Liverpool's appointment of Brendan Rodgers as manager in the summer of 2012 was a statement of intent: The Reds were to move toward a tactical blueprint which would see them dominate matches and steadily move back toward the summit of English football.
It was never going to happen overnight, nor in a single entire season, but there has nonetheless been a subtle shift away from the pass, pass, pass routine which the boss preached as he walked through the doors of Anfield for the first time.
Meanwhile, with the Reds failing to score in three of their last few Premier League games, calls intensify from some quarters for a return of Andy Carroll, for a more direct style of play, for a so-called Plan B to be created.
But don't Liverpool already have one?
Death by football.
That's what Brendan Rodgers promised was coming to Anfield in one independent media conference early in his Liverpool reign. The former Swansea man loves his team to have the ball, control possession and dictate the flow of the game. He also favours pressing high up the pitch without the ball and getting the wide forwards constantly making runs toward the centre of the pitch when attacks are being formed from the opposite flank.
It hasn't always been a smooth path, nor a linear one to this point, but there have undoubtedly been flashes of brilliance from the Reds on the pitch and entire games when they have torn teams apart in the manner that Rodgers wants to make Liverpool's trademark.
There is more to come, both on the training ground and in the transfer market, until this is a regular, week-after-week feature of Liverpool's play, though.
The Reds' most recent fixture provides an example of how Brendan Rodgers opts to switch not just the style of play, but also the layout of the players on the pitch in an attempt to influence the result of a match.
It came late on, but Liverpool changed from their base 4-3-3 (visually a lopsided 4-2-3-1) to a 3-5-2 system.
Martin Skrtel came on to replace Stewart Downing, giving Liverpool a back three. The two full-backs were pushed forward into wing-back roles, letting them provide width much higher up the pitch, and Philippe Coutinho was positioned centrally once more ahead of a two-man central midfield. Fabio Borini and Daniel Sturridge were both able to try to stay central, giving the Reds a rare two-man attack.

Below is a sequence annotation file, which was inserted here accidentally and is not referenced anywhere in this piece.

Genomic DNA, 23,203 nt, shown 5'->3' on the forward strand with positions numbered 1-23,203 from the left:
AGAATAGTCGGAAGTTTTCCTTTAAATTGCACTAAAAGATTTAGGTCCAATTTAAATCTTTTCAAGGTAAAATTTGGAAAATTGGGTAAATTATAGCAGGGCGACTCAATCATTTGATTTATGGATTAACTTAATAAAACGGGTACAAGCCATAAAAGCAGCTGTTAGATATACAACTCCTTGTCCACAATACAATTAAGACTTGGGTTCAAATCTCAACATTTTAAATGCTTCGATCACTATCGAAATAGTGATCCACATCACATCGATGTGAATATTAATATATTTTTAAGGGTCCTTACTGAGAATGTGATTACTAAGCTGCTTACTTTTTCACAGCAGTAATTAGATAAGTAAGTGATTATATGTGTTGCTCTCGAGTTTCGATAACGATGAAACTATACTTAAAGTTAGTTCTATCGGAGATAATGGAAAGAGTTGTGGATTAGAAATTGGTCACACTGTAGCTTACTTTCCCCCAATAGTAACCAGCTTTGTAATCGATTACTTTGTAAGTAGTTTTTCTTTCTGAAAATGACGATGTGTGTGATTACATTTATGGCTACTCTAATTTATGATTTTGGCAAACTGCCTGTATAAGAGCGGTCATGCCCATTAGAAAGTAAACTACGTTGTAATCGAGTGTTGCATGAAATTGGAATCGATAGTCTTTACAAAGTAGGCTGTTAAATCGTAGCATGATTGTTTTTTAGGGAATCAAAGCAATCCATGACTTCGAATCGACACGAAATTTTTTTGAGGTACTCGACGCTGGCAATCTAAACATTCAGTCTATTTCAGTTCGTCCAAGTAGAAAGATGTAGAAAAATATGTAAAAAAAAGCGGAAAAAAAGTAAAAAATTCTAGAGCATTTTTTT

This is just one, and the most recent, example of a tactical switch from Rodgers, who has also gone with a very identifiable 4-4-1-1 and a narrow 4-4-2 at times.
Putting an overload of players in certain areas of the pitch aims to help Liverpool retain possession in dangerous zones and find a way through packed defences.
As alluded to in the previous slide, the Everton fixture saw the Reds play with two up front for a period.
It's not a usual ploy of Rodgers, who prefers three forwards stretched across the width of the pitch, but Liverpool have paired Suarez behind Sturridge at times in the past couple of months to give a greater offensive presence. While it ensures Liverpool have more finishers on the pitch, it has also impacted on the team's balance, especially in midfield.
This is a dilemma which Rodgers has to find the answer to next season: How to fit all the club's attacking players in the same starting XI without risking the protection of the defence.
It was the turn of Borini and Sturridge to feature together in the latter stages of the Merseyside derby, playing as a true front two for the final minutes.
While it can seem a more offensive change to play two centre-forwards instead of one, it is usually dependent on the other eight outfield positions to determine whether the ball actually spends more time in the final third or not, as there are less players to occupy spaces in the rest of the pitch.
Whereas earlier in the season there was a conscious effort on the part of the Reds to try to dominate possession in all areas of the pitch, now it is clear that some games see Liverpool try to leave much more open space ahead of play for the likes of Coutinho to exploit.
This change may be partly because of the lack of pace in the middle third of Liverpool's players; often the Reds maintained long spells of possession in their own half and were unable to break forward the 30-40 yards required to put pressure on the opposition's defence, especially when they were liable to press the Reds high up the field themselves.
In addition, the restoration of Jamie Carragher in defence means the back line needs to drop deeper than they did previously, which in turn pulls back the midfield block, again leaving space to exploit in the central and final thirds.
Either way, there is certainly more of an emphasis on building more directly and quickly now, which has at times given Liverpool a big boost in attacking against teams and at other times has shown just how far there is to go for the Reds to dominate each match the way they want to.
For Brendan Rodgers, it is again a question of balance which needs to be addressed this summer in the transfer market.